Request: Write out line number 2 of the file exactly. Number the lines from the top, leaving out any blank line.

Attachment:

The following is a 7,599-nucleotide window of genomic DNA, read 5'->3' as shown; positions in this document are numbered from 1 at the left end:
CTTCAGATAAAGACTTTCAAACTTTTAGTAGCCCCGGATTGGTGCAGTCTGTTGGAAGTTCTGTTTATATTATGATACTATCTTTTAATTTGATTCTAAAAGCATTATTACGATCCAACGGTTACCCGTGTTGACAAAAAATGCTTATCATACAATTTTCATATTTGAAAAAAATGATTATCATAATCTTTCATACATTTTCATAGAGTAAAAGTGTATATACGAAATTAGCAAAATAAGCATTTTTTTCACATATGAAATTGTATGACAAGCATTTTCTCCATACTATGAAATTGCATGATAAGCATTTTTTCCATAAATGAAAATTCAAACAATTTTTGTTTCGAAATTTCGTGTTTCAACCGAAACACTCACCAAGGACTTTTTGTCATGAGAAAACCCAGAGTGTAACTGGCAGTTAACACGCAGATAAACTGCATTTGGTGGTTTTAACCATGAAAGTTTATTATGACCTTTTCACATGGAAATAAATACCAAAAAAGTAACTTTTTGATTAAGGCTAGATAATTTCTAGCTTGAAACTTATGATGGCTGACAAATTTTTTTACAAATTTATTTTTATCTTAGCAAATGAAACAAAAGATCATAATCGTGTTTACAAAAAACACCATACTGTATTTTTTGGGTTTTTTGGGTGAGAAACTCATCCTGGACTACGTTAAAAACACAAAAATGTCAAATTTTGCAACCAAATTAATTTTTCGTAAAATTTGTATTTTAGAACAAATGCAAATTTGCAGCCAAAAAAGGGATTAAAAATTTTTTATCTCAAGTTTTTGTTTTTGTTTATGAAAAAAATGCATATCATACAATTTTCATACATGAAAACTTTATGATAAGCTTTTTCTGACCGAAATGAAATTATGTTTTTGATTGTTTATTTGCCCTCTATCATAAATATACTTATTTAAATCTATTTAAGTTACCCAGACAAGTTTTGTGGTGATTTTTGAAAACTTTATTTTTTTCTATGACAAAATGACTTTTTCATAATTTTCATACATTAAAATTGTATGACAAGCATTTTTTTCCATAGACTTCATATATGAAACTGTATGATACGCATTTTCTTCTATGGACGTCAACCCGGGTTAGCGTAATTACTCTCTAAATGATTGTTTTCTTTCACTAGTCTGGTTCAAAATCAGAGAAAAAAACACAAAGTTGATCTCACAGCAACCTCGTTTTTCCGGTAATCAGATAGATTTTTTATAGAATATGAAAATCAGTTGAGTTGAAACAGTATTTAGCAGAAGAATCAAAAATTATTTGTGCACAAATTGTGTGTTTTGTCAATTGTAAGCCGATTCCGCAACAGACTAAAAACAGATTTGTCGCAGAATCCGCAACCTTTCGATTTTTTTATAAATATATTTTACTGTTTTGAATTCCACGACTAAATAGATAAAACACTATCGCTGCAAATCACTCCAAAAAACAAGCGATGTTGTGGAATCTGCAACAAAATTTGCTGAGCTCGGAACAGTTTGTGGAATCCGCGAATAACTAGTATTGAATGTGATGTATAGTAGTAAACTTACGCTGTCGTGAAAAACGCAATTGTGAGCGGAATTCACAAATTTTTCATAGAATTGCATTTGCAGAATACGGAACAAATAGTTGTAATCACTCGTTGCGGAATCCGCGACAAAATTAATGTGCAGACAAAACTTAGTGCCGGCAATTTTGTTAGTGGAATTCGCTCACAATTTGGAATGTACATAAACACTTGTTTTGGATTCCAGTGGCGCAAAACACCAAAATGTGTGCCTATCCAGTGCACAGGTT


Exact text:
CTTCAGATAAAGACTTTCAAACTTTTAGTAGCCCCGGATTGGTGCAGTCTGTTGGAAGTTCTGTTTATATTATGATACTATCTTTTAATTTGATTCTAAAAGCATTATTACGATCCAACGGTTACCCGTGTTGACAAAAAATGCTTATCATACAATTTTCATATTTGAAAAAAATGATTATCATAATCTTTCATACATTTTCATAGAGTAAAAGTGTATATACGAAATTAGCAAAATAAGCATTTTTTTCACATATGAAATTGTATGACAAGCATTTTCTCCATACTATGAAATTGCATGATAAGCATTTTTTCCATAAATGAAAATTCAAACAATTTTTGTTTCGAAATTTCGTGTTTCAACCGAAACACTCACCAAGGACTTTTTGTCATGAGAAAACCCAGAGTGTAACTGGCAGTTAACACGCAGATAAACTGCATTTGGTGGTTTTAACCATGAAAGTTTATTATGACCTTTTCACATGGAAATAAATACCAAAAAAGTAACTTTTTGATTAAGGCTAGATAATTTCTAGCTTGAAACTTATGATGGCTGACAAATTTTTTTACAAATTTATTTTTATCTTAGCAAATGAAACAAAAGATCATAATCGTGTTTACAAAAAACACCATACTGTATTTTTTGGGTTTTTTGGGTGAGAAACTCATCCTGGACTACGTTAAAAACACAAAAATGTCAAATTTTGCAACCAAATTAATTTTTCGTAAAATTTGTATTTTAGAACAAATGCAAATTTGCAGCCAAAAAAGGGATTAAAAATTTTTTATCTCAAGTTTTTGTTTTTGTTTATGAAAAAAATGCATATCATACAATTTTCATACATGAAAACTTTATGATAAGCTTTTTCTGACCGAAATGAAATTATGTTTTTGATTGTTTATTTGCCCTCTATCATAAATATACTTATTTAAATCTATTTAAGTTACCCAGACAAGTTTTGTGGTGATTTTTGAAAACTTTATTTTTTTCTATGACAAAATGACTTTTTCATAATTTTCATACATTAAAATTGTATGACAAGCATTTTTTTCCATAGACTTCATATATGAAACTGTATGATACGCATTTTCTTCTATGGACGTCAACCCGGGTTAGCGTAATTACTCTCTAAATGATTGTTTTCTTTCACTAGTCTGGTTCAAAATCAGAGAAAAAAACACAAAGTTGATCTCACAGCAACCTCGTTTTTCCGGTAATCAGATAGATTTTTTATAGAATATGAAAATCAGTTGAGTTGAAACAGTATTTAGCAGAAGAATCAAAAATTATTTGTGCACAAATTGTGTGTTTTGTCAATTGTAAGCCGATTCCGCAACAGACTAAAAACAGATTTGTCGCAGAATCCGCAACCTTTCGATTTTTTTATAAATATATTTTACTGTTTTGAATTCCACGACTAAATAGATAAAACACTATCGCTGCAAATCACTCCAAAAAACAAGCGATGTTGTGGAATCTGCAACAAAATTTGCTGAGCTCGGAACAGTTTGTGGAATCCGCGAATAACTAGTATTGAATGTGATGTATAGTAGTAAACTTACGCTGTCGTGAAAAACGCAATTGTGAGCGGAATTCACAAATTTTTCATAGAATTGCATTTGCAGAATACGGAACAAATAGTTGTAATCACTCGTTGCGGAATCCGCGACAAAATTAATGTGCAGACAAAACTTAGTGCCGGCAATTTTGTTAGTGGAATTCGCTCACAATTTGGAATGTACATAAACACTTGTTTTGGATTCCAGTGGCGCAAAACACCAAAATGTGTGCCTATCCAGTGCACAGGTT